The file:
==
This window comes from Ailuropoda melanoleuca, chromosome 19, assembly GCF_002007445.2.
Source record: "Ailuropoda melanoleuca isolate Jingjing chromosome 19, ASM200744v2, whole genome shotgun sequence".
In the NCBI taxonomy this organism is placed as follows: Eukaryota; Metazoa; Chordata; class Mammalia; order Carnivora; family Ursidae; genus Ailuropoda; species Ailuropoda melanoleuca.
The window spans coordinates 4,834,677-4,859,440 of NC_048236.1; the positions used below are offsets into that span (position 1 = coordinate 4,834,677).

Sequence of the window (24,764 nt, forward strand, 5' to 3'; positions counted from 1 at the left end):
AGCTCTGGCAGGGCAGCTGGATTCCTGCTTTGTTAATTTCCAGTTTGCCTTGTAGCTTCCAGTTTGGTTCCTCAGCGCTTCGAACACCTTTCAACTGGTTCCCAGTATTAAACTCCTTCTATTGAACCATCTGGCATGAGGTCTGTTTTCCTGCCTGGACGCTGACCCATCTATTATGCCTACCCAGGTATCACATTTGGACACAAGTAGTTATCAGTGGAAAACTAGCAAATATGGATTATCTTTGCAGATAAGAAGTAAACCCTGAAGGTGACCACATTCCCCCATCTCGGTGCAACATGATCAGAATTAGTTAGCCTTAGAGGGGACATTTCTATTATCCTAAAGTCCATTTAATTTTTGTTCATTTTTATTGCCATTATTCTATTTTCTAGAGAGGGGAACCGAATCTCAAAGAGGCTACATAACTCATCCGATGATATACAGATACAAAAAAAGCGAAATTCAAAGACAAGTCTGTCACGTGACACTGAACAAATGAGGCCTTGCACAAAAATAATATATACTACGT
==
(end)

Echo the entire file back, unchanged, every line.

This window comes from Ailuropoda melanoleuca, chromosome 19, assembly GCF_002007445.2.
Source record: "Ailuropoda melanoleuca isolate Jingjing chromosome 19, ASM200744v2, whole genome shotgun sequence".
In the NCBI taxonomy this organism is placed as follows: Eukaryota; Metazoa; Chordata; class Mammalia; order Carnivora; family Ursidae; genus Ailuropoda; species Ailuropoda melanoleuca.
The window spans coordinates 4,834,677-4,859,440 of NC_048236.1; the positions used below are offsets into that span (position 1 = coordinate 4,834,677).

Sequence of the window (24,764 nt, forward strand, 5' to 3'; positions counted from 1 at the left end):
AGCTCTGGCAGGGCAGCTGGATTCCTGCTTTGTTAATTTCCAGTTTGCCTTGTAGCTTCCAGTTTGGTTCCTCAGCGCTTCGAACACCTTTCAACTGGTTCCCAGTATTAAACTCCTTCTATTGAACCATCTGGCATGAGGTCTGTTTTCCTGCCTGGACGCTGACCCATCTATTATGCCTACCCAGGTATCACATTTGGACACAAGTAGTTATCAGTGGAAAACTAGCAAATATGGATTATCTTTGCAGATAAGAAGTAAACCCTGAAGGTGACCACATTCCCCCATCTCGGTGCAACATGATCAGAATTAGTTAGCCTTAGAGGGGACATTTCTATTATCCTAAAGTCCATTTAATTTTTGTTCATTTTTATTGCCATTATTCTATTTTCTAGAGAGGGGAACCGAATCTCAAAGAGGCTACATAACTCATCCGATGATATACAGATACAAAAAAAGCGAAATTCAAAGACAAGTCTGTCACGTGACACTGAACAAATGAGGCCTTGCACAAAAATAATATATACTACGT